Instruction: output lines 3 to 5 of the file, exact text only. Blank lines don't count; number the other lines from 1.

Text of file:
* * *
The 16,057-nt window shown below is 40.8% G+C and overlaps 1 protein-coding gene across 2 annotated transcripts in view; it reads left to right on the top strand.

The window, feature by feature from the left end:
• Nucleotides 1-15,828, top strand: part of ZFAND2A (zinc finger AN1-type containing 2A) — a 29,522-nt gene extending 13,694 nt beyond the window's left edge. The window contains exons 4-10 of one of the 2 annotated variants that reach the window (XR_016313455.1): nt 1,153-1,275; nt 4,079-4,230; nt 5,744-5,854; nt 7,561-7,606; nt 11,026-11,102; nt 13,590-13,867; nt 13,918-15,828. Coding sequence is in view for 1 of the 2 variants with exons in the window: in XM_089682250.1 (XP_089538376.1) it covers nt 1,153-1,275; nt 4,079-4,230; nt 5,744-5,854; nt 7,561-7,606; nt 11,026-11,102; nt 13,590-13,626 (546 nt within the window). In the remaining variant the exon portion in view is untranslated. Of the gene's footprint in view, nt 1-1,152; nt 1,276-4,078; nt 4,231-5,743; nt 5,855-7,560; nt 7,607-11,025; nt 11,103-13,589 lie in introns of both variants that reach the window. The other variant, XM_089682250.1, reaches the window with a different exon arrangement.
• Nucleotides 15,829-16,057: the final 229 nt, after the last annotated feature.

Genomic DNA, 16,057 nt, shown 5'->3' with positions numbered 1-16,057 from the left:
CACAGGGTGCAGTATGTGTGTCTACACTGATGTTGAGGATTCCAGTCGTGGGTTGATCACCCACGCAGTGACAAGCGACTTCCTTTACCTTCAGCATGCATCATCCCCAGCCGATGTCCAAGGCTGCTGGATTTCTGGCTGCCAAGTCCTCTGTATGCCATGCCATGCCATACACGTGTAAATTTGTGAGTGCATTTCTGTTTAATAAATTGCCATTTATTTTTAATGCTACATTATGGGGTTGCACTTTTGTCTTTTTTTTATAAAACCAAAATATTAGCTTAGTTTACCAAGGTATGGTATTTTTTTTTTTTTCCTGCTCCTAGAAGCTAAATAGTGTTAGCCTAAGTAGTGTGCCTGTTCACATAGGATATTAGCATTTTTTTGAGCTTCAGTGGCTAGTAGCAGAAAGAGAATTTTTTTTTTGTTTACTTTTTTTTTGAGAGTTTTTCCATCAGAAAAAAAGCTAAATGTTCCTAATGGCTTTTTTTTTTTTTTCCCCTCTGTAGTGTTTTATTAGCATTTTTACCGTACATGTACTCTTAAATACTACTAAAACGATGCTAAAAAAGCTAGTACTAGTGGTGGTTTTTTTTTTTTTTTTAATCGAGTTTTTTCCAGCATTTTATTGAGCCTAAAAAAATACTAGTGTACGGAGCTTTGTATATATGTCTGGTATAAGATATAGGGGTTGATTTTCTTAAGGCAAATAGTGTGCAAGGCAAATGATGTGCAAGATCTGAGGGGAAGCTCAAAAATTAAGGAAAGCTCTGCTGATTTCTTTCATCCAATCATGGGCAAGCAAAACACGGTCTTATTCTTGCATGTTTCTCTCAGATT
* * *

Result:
• Nucleotides 1-15,828, top strand: part of ZFAND2A (zinc finger AN1-type containing 2A) — a 29,522-nt gene extending 13,694 nt beyond the window's left edge. The window contains exons 4-10 of one of the 2 annotated variants that reach the window (XR_016313455.1): nt 1,153-1,275; nt 4,079-4,230; nt 5,744-5,854; nt 7,561-7,606; nt 11,026-11,102; nt 13,590-13,867; nt 13,918-15,828. Coding sequence is in view for 1 of the 2 variants with exons in the window: in XM_089682250.1 (XP_089538376.1) it covers nt 1,153-1,275; nt 4,079-4,230; nt 5,744-5,854; nt 7,561-7,606; nt 11,026-11,102; nt 13,590-13,626 (546 nt within the window). In the remaining variant the exon portion in view is untranslated. Of the gene's footprint in view, nt 1-1,152; nt 1,276-4,078; nt 4,231-5,743; nt 5,855-7,560; nt 7,607-11,025; nt 11,103-13,589 lie in introns of both variants that reach the window. The other variant, XM_089682250.1, reaches the window with a different exon arrangement.
• Nucleotides 15,829-16,057: the final 229 nt, after the last annotated feature.

Genomic DNA, 16,057 nt, shown 5'->3' with positions numbered 1-16,057 from the left: